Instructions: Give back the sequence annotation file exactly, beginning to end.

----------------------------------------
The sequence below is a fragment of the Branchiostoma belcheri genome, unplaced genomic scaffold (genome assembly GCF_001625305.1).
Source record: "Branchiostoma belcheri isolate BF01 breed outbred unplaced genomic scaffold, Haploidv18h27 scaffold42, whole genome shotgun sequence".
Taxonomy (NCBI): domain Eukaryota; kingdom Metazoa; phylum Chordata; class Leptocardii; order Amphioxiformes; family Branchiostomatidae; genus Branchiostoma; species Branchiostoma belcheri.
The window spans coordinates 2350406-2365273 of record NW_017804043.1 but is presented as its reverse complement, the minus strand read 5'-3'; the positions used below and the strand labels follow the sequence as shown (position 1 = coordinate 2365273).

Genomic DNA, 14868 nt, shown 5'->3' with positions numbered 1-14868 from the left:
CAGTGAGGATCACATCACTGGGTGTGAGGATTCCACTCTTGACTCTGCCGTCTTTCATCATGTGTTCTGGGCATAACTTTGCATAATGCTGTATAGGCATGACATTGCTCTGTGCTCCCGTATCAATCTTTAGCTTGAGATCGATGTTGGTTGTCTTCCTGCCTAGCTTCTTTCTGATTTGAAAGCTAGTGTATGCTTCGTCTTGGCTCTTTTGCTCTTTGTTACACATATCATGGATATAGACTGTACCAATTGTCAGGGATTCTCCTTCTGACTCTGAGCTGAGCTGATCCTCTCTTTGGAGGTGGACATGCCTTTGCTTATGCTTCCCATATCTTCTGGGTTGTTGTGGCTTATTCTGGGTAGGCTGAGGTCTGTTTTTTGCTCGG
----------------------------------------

The sequence below is a fragment of the Branchiostoma belcheri genome, unplaced genomic scaffold (genome assembly GCF_001625305.1).
Source record: "Branchiostoma belcheri isolate BF01 breed outbred unplaced genomic scaffold, Haploidv18h27 scaffold42, whole genome shotgun sequence".
Taxonomy (NCBI): domain Eukaryota; kingdom Metazoa; phylum Chordata; class Leptocardii; order Amphioxiformes; family Branchiostomatidae; genus Branchiostoma; species Branchiostoma belcheri.
The window spans coordinates 2350406-2365273 of record NW_017804043.1 but is presented as its reverse complement, the minus strand read 5'-3'; the positions used below and the strand labels follow the sequence as shown (position 1 = coordinate 2365273).

Genomic DNA, 14868 nt, shown 5'->3' with positions numbered 1-14868 from the left:
CAGTGAGGATCACATCACTGGGTGTGAGGATTCCACTCTTGACTCTGCCGTCTTTCATCATGTGTTCTGGGCATAACTTTGCATAATGCTGTATAGGCATGACATTGCTCTGTGCTCCCGTATCAATCTTTAGCTTGAGATCGATGTTGGTTGTCTTCCTGCCTAGCTTCTTTCTGATTTGAAAGCTAGTGTATGCTTCGTCTTGGCTCTTTTGCTCTTTGTTACACATATCATGGATATAGACTGTACCAATTGTCAGGGATTCTCCTTCTGACTCTGAGCTGAGCTGATCCTCTCTTTGGAGGTGGACATGCCTTTGCTTATGCTTCCCATATCTTCTGGGTTGTTGTGGCTTATTCTGGGTAGGCTGAGGTCTGTTTTTTGCTCGG